Mental torment led to train leap

Mental torment led to train leap

A DAGENHAM man with a history of suicide attempts jumped in front of a train just four days after being taken to hospital suffering delusions, an inquest heard last Thursday.

Miguel Rodrigues, 37, of Meadow Road, died on 8 August last year at Dagenham Heathway tube station.

In the wake of his death the health service that was treating him has examined the way it works and has changed its policies.

At the inquest into his death last week expert witnesses told of the lurid and graphic hallucinations he suffered and that because of his mental health issues, he had at one point attacked a stranger he accused of raping his dead mother.

After that incident he called the police himself and was taken to Goodmayes Hospital by officers, where duty doctor Dr Tracy Olu-Awoniyi recommended he receive daily visits from the hospital’s Home Treatment Team (HTT).

However, on further consultation, and without any new information coming to light, it was decided that the Assertive Outreach Team would care for him.

This involved scheduled visits with his care co-ordinator Margaret Kailondo on 4 and 7 August. Mr Rodrigues missed the second meeting.

Senior coroner Nadia Persaud, speaking at Walthamstow Coroners Court, said there were missed opportunities to provide more frequent care visits to Mr Rodrigues between the assault incident and his death.

She added: “A plan decided was changed without any new information being available. A thorough assessment was reached and a reasonable plan for him to be seen by the HTT was made. That plan was not carried out.

“Due to the level of risk at the time and the unpredictability of the mental state, Mr Rodrigues should have been seen more frequently than he was.”

The inquest heard how Mr Rodrigues had a long history of mental illness and drug-taking and frequently failed to take his prescribed medication.

Dr William Travers, a member of Waltham Forest HTT, said that having seen the files on Mr Rodrigues, that he should have been either held in hospital or given twice daily visits from the HTT due to the high risk he could pose to others.

However, in a written report, Ms Kailondo described Mr Rodrigues as ‘happy and chatty’ and as having strong insight into drugs being the main cause of his problems.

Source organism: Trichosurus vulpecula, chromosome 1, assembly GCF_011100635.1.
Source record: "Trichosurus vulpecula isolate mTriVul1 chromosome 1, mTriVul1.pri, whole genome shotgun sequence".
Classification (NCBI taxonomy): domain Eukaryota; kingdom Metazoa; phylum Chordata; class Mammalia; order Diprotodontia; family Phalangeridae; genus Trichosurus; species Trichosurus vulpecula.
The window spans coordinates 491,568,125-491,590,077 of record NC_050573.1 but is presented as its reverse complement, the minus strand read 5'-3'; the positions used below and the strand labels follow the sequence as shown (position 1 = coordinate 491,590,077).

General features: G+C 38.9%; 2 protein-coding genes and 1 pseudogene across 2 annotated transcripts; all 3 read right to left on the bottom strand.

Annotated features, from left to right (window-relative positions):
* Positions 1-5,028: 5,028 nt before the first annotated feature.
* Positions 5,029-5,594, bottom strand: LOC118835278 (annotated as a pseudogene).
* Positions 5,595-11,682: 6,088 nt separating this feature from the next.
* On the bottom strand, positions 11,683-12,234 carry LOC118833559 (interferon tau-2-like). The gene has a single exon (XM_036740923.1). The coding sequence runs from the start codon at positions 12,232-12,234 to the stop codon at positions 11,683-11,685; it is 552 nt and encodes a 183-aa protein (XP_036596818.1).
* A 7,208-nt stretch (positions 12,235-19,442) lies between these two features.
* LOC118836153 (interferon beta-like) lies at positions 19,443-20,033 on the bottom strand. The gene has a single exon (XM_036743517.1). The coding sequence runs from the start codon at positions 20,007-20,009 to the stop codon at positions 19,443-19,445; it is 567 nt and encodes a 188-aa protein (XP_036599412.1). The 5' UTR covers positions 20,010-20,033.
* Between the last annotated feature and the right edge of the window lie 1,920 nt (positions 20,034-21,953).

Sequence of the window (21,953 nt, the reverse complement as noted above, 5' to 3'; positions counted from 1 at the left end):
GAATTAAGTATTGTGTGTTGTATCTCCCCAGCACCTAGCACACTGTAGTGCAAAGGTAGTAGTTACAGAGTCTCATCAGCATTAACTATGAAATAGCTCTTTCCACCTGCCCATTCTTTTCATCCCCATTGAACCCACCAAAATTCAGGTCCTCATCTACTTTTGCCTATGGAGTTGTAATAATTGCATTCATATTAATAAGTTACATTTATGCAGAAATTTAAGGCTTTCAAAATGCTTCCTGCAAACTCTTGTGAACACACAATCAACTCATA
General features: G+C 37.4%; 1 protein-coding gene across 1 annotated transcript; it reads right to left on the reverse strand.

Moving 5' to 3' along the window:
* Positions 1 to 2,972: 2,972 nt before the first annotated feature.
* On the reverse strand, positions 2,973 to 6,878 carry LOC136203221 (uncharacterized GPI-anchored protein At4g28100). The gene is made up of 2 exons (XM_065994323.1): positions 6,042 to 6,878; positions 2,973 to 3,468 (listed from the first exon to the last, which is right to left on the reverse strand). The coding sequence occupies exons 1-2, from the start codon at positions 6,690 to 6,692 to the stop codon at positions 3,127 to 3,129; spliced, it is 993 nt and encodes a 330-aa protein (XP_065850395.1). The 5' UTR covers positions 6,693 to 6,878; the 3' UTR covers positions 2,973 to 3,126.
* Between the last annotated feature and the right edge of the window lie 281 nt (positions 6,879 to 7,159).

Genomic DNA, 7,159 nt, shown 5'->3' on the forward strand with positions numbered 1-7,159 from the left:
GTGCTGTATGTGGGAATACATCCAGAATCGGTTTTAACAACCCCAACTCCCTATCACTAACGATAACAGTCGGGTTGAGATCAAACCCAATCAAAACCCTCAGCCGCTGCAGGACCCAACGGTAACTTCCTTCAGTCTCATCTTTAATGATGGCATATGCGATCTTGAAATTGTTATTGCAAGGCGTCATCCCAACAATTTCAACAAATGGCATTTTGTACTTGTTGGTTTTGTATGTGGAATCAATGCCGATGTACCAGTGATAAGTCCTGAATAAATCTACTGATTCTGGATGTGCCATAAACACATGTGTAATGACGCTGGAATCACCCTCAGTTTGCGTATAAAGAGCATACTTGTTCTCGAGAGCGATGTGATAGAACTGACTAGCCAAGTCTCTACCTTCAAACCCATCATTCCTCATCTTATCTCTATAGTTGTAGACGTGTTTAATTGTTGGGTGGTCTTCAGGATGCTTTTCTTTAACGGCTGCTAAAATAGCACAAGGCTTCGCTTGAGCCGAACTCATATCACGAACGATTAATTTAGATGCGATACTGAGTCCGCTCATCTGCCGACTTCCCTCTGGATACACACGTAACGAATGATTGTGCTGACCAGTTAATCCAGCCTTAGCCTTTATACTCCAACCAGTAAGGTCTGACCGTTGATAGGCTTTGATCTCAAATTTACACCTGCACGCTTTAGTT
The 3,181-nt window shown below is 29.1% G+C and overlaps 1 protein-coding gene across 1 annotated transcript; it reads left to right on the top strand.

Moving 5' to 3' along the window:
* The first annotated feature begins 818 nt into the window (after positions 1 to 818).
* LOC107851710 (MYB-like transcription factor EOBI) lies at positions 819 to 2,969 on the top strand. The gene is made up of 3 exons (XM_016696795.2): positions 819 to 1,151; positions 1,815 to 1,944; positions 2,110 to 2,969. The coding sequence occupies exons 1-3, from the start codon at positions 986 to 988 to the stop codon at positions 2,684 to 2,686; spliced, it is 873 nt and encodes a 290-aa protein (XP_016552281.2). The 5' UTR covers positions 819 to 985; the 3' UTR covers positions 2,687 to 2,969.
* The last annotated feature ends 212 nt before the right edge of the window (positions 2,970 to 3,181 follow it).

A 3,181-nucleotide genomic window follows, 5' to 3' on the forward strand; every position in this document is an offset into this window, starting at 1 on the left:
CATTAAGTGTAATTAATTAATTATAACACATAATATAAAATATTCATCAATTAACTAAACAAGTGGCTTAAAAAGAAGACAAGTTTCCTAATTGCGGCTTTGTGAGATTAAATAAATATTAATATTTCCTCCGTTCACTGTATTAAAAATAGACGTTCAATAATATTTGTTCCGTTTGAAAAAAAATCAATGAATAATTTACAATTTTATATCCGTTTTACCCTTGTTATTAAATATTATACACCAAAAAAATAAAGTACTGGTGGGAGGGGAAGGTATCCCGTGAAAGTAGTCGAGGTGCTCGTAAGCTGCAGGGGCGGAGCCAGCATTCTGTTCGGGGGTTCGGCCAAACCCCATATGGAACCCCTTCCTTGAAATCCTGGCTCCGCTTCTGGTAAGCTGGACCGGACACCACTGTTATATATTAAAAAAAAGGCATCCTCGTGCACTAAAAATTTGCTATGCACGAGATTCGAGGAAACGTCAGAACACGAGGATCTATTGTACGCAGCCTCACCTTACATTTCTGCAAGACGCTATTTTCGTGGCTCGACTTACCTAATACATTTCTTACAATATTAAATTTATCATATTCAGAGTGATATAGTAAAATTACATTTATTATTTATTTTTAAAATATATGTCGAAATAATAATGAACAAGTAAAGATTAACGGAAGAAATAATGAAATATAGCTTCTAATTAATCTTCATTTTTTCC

Dr Desai-Gupta, part of his Community Recovery Team, added: “At the time when I looked at it there were no symptoms of suicidal thoughts and no risk of him harming others. He was coherent and said the attack was linked to drug use.”

On the date of his death, Mr Rodrigues visited his cousin Ivone Barry at 12.30pm, where he told her about the assault and his fear of the bailiffs coming for him after missing two months of council tax.

Threatening to kill himself, Ms Barry said she tried to calm him down, but he left too soon.

Emergency services were called at around 1.45pm and he was pronounced dead from multiple injuries just after 2.30pm.

Toxicology reports showed no signs of drugs in his system, either prescription or illicit, and Ms Barry said she believed more should have been done for him.

She said: “I am just so sad that he has gone and that no one cared to help him. He was such a big part of my life. He was like a brother and a son. I just wanted him to be alive.”

Dr Travers said that following the death, the North East London NHS Foundation Trust had made changes to how they handle such cases, including the protocol for dealing with differences of opinion and the criteria for assessing risk.

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George Hughes

George Hughes
Senior Editor

George Hughes is the senior editor of The Enquirer. George has been with the company for ten years and has seen it grow to be one of the UK’s most trusted news outlets.